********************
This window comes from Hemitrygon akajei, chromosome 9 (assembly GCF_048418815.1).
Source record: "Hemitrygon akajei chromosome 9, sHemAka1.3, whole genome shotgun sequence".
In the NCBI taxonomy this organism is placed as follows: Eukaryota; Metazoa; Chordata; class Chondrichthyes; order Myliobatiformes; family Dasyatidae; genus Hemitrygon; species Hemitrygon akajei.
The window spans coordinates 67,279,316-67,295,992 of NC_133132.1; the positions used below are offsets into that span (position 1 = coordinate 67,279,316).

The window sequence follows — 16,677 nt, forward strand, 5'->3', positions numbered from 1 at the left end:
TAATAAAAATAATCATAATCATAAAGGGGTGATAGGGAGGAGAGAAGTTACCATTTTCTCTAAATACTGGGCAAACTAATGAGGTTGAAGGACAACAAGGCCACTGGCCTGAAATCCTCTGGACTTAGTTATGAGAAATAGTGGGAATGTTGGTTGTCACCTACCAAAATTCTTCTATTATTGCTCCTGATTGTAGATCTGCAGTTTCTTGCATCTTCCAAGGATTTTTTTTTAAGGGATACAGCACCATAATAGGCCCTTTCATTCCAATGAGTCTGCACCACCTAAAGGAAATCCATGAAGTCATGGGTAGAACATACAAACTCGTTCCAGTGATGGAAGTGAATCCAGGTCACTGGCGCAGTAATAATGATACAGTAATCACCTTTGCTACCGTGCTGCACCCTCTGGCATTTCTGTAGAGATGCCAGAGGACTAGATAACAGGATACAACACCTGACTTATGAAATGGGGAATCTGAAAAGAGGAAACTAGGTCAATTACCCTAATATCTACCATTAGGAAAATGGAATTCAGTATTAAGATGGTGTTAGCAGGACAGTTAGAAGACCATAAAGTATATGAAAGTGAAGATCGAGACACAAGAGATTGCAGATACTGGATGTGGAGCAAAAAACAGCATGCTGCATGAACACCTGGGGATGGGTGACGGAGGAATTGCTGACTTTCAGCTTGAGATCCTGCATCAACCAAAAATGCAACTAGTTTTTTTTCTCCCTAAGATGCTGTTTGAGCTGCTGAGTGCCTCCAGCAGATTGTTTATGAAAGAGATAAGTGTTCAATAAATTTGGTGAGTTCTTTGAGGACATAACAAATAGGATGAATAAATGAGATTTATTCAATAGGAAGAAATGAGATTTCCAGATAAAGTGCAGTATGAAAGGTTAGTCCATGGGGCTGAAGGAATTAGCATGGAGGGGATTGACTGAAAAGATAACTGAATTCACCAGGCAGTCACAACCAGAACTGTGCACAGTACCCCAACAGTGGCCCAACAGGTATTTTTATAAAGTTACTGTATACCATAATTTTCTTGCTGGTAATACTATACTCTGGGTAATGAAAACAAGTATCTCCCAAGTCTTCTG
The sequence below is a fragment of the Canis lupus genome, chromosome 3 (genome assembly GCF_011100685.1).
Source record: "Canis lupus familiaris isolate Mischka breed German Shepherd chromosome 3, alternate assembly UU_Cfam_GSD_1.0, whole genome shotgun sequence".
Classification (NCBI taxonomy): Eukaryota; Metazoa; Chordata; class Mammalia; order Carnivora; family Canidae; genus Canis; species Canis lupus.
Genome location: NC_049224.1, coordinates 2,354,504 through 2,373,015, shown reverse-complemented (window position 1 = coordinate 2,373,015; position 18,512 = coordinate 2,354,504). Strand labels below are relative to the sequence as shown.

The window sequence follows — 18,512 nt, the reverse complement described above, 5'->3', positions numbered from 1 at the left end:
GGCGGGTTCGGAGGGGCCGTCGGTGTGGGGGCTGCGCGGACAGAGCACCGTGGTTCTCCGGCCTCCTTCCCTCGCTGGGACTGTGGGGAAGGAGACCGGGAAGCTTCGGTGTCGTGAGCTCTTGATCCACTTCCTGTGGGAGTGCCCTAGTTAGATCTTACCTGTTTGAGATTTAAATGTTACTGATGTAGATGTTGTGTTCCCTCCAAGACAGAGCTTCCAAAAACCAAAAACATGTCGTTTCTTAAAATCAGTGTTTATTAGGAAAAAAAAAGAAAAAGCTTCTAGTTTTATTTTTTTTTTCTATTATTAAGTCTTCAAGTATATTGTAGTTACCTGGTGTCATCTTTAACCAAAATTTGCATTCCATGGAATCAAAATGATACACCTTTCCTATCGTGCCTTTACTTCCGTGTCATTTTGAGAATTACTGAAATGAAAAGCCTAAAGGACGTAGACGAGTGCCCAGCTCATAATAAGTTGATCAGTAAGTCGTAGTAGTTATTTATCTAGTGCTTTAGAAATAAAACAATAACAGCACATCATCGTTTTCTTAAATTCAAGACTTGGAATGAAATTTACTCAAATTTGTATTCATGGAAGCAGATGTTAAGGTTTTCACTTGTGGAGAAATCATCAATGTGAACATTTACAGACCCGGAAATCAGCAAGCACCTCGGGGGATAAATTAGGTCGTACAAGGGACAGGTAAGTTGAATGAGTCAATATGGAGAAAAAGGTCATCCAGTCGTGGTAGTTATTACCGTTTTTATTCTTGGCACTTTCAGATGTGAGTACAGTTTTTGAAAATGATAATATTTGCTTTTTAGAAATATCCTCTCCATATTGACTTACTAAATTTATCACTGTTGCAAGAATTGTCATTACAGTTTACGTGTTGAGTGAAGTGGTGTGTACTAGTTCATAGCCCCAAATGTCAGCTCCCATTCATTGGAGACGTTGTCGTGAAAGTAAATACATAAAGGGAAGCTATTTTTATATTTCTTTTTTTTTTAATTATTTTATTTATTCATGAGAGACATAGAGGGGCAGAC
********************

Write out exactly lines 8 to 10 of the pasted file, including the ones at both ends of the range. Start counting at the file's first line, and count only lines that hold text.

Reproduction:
Source record: "Canis lupus familiaris isolate Mischka breed German Shepherd chromosome 3, alternate assembly UU_Cfam_GSD_1.0, whole genome shotgun sequence".
Classification (NCBI taxonomy): Eukaryota; Metazoa; Chordata; class Mammalia; order Carnivora; family Canidae; genus Canis; species Canis lupus.
Genome location: NC_049224.1, coordinates 2,354,504 through 2,373,015, shown reverse-complemented (window position 1 = coordinate 2,373,015; position 18,512 = coordinate 2,354,504). Strand labels below are relative to the sequence as shown.